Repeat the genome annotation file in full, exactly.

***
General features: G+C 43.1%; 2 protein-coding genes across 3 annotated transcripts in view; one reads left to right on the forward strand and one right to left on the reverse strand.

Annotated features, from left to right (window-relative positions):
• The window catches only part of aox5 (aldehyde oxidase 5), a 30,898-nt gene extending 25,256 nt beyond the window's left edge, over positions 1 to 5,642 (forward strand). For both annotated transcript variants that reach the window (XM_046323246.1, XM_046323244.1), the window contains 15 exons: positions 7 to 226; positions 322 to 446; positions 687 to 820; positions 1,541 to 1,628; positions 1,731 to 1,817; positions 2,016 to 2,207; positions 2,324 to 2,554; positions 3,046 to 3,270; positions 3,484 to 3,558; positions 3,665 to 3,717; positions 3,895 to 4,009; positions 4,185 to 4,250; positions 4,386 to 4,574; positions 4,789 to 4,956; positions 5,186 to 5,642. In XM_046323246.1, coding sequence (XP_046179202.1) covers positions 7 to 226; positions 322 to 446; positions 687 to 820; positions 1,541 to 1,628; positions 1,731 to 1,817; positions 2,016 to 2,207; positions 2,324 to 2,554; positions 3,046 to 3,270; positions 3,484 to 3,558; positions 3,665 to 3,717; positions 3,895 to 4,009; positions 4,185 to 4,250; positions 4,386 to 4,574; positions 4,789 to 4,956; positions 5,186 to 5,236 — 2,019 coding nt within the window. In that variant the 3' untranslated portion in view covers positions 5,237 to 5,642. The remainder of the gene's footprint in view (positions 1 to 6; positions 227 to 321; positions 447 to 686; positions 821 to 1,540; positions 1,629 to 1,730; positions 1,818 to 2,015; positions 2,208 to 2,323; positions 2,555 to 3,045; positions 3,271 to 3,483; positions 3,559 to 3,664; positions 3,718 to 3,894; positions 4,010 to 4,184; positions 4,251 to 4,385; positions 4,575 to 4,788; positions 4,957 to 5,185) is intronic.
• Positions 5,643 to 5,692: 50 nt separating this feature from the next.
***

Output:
General features: G+C 43.1%; 2 protein-coding genes across 3 annotated transcripts in view; one reads left to right on the forward strand and one right to left on the reverse strand.

Annotated features, from left to right (window-relative positions):
• The window catches only part of aox5 (aldehyde oxidase 5), a 30,898-nt gene extending 25,256 nt beyond the window's left edge, over positions 1 to 5,642 (forward strand). For both annotated transcript variants that reach the window (XM_046323246.1, XM_046323244.1), the window contains 15 exons: positions 7 to 226; positions 322 to 446; positions 687 to 820; positions 1,541 to 1,628; positions 1,731 to 1,817; positions 2,016 to 2,207; positions 2,324 to 2,554; positions 3,046 to 3,270; positions 3,484 to 3,558; positions 3,665 to 3,717; positions 3,895 to 4,009; positions 4,185 to 4,250; positions 4,386 to 4,574; positions 4,789 to 4,956; positions 5,186 to 5,642. In XM_046323246.1, coding sequence (XP_046179202.1) covers positions 7 to 226; positions 322 to 446; positions 687 to 820; positions 1,541 to 1,628; positions 1,731 to 1,817; positions 2,016 to 2,207; positions 2,324 to 2,554; positions 3,046 to 3,270; positions 3,484 to 3,558; positions 3,665 to 3,717; positions 3,895 to 4,009; positions 4,185 to 4,250; positions 4,386 to 4,574; positions 4,789 to 4,956; positions 5,186 to 5,236 — 2,019 coding nt within the window. In that variant the 3' untranslated portion in view covers positions 5,237 to 5,642. The remainder of the gene's footprint in view (positions 1 to 6; positions 227 to 321; positions 447 to 686; positions 821 to 1,540; positions 1,629 to 1,730; positions 1,818 to 2,015; positions 2,208 to 2,323; positions 2,555 to 3,045; positions 3,271 to 3,483; positions 3,559 to 3,664; positions 3,718 to 3,894; positions 4,010 to 4,184; positions 4,251 to 4,385; positions 4,575 to 4,788; positions 4,957 to 5,185) is intronic.
• Positions 5,643 to 5,692: 50 nt separating this feature from the next.